6 Beginner’s Tips for Raising Cattle


Do you love raising animals? You may want to know how your food is raised or are excited to start a cattle business. However, there is more to it than meets the eye. You might have some land and a barn in the back, but you need key equipment and sound knowledge to succeed on your bovine adventure.

Ready to get started but need to figure out what it takes? Here are some solid tips for raising cattle to make things easier and more productive.

Land

Cattle eat grass, so are you good to go if you have a field? Not necessarily. Each cow/calf pair needs an acre of land to graze and another acre to produce hay for feed. You can do the math on it, so it is acceptable if you only have enough area to start small. As you learn and acquire land, you will increase your herd.

Barn

If you are raising cattle, you already have a barn, but you need it set up for cattle. For most of the year, cattle spend their time outdoors in the field, but you need a refuge to escape the heat. Shade is critical, and barns help with shelter from direct sunlight and coping with high temperatures.

Cattle still like the outdoors in winter but seek shelter when needed. An open barn provides this. Your barn will also be a place to store equipment, tools and feed, along with a place for calves.

Cattle Waterers

Now that cows have room to roam and forage and a barn to provide shelter, they need fresh water to drink at all times. If you are lucky enough to have a pond, they may be able to access it, but a much better solution is a cattle waterer.

Cattle waterers are automatic devices for providing clean, fresh water around the farm and barn. They are a base and a bowl with a pressurized water line feeding into it and a valve to regulate the flow. There are also auto flow valves and auto thermostats to ensure the water is always topped up and not frozen over.

There are many designs, so visit a well-established company that deals with cattle waterers and all other equipment and supplies for your cattle needs.

Fencing

There are several methods of cattle raising and field rotation on a farm, and you can try different ones to see what works. You will need fencing if you have a few open fields, multiple paddocks, or temporary areas that you move cattle in and out of.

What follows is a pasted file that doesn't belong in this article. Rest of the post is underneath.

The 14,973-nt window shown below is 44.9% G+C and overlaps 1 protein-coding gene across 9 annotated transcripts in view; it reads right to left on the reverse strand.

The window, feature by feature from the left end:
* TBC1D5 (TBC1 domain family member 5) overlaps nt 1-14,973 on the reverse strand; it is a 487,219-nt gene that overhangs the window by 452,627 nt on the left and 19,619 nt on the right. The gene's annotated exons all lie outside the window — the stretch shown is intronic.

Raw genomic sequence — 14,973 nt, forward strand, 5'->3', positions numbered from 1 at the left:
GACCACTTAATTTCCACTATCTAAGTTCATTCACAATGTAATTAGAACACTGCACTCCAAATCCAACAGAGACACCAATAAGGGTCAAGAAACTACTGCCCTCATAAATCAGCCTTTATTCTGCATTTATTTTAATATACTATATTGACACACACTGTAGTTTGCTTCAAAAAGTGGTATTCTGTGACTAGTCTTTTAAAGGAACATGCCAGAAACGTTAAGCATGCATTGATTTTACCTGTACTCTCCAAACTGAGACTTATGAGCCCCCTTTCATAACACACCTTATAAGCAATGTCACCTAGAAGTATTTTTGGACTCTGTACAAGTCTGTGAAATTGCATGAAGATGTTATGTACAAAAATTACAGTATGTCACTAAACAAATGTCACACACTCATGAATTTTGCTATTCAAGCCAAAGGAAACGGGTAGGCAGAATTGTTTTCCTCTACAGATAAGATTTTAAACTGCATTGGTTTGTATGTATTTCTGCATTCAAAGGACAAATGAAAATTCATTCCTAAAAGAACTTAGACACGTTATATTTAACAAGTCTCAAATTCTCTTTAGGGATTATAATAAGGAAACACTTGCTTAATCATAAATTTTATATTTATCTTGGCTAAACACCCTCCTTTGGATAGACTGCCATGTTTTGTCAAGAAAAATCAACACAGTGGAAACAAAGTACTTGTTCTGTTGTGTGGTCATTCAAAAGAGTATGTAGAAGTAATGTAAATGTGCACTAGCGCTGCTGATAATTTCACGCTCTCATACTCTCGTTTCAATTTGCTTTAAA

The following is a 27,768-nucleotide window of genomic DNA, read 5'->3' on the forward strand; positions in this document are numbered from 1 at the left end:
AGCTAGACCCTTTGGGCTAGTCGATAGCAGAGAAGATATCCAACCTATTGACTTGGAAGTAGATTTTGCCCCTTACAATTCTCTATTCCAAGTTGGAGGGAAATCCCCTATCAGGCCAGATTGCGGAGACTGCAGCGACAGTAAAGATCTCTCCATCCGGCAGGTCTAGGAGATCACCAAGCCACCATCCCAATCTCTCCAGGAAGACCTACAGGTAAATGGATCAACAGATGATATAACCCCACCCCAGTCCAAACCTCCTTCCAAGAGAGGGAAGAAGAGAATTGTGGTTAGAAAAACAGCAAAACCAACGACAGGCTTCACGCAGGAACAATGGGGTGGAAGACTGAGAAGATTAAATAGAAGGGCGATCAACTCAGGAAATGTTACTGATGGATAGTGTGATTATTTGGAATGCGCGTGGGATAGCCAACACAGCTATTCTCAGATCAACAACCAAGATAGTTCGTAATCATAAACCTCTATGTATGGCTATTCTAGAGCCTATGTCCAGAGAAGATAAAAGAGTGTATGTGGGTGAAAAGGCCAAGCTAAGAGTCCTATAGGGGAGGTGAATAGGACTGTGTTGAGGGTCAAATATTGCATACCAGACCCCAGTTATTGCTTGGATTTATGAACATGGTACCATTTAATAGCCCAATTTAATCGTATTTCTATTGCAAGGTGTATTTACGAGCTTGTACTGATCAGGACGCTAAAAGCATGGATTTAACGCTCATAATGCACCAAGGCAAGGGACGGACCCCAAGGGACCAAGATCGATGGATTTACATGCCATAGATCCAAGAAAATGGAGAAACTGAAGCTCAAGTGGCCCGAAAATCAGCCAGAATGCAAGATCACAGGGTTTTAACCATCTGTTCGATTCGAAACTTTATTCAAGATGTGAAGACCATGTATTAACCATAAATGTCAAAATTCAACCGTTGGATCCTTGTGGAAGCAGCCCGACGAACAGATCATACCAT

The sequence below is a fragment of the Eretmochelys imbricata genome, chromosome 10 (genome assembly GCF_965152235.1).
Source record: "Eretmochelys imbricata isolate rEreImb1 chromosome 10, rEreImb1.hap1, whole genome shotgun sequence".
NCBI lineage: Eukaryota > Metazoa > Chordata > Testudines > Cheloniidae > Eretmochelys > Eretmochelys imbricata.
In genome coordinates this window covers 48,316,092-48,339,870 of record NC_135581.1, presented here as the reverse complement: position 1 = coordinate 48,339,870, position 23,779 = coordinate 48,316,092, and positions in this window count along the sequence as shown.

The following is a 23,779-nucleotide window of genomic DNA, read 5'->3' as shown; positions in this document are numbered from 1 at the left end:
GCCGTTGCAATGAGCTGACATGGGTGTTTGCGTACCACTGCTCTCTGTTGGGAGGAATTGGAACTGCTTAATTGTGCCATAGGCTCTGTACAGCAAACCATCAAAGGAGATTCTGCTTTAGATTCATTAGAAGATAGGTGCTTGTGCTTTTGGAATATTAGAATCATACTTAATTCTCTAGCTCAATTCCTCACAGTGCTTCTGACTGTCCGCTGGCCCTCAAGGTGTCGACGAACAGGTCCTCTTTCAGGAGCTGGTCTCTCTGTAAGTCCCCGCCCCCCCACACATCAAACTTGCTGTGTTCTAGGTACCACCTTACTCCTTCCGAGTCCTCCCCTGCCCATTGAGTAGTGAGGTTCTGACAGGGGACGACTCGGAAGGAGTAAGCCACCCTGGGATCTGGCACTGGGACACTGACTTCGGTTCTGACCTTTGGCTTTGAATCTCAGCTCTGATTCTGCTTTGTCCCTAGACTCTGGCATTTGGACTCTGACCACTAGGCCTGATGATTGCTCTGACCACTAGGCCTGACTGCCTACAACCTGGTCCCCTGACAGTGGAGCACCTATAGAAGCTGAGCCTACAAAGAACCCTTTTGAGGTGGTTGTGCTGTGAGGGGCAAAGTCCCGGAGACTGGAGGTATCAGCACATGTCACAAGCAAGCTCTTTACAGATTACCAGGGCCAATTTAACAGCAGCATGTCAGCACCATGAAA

Fencing options also vary. Barbed wire consists of galvanized steel strands with twisted barbs along the length. It is a low-cost option. Electric wire functions as you expect, using pulsing electricity along galvanized metal strands to enforce your boundaries. It is also low-cost and easy to install.

Field fencing is a more permanent type of durable wire roll with a long life span. It is much more visible to animals and farmers alike. Four-foot fences are most common, and a sturdy pole in the ground that won’t easily be knocked over is needed. The exception is temporary fencing, which is portable.

Maintain Healthy Animals

Having a healthy animal starts at the purchase point. You want them alert but not wild, full and round, and able to move freely while not coughing or breathing. Always monitor their well-being and ensure they have access to good feed and water.

If you see signs of distress, deal with it immediately. Use supplements to get the proper nutrition for their needs, and create a vaccination schedule. Lastly, please have a positive relationship with your vet and use them as a guide and advisor for maintaining your herd.

Embrace the Lifestyle

The last and most important thing about raising cattle is that it is more than a 9-5 job. It is challenging and rewarding simultaneously, so you better love it, or you won’t last. This is a very fulfilling farm lifestyle. As you get better at it, you can diversify your herd, start a breeding program, and raise beef for profit.

These are your tips for raising cattle. Experience is the best teacher, as long as it is someone else’s experience, so visit cattle farms and ask lots of questions. You can apply these tips and any other advice you gain from those doing it to your operation. The result? A rewarding endeavour that may dominate your property and life.

Lead Image: Credit: William – stock.adobe.com





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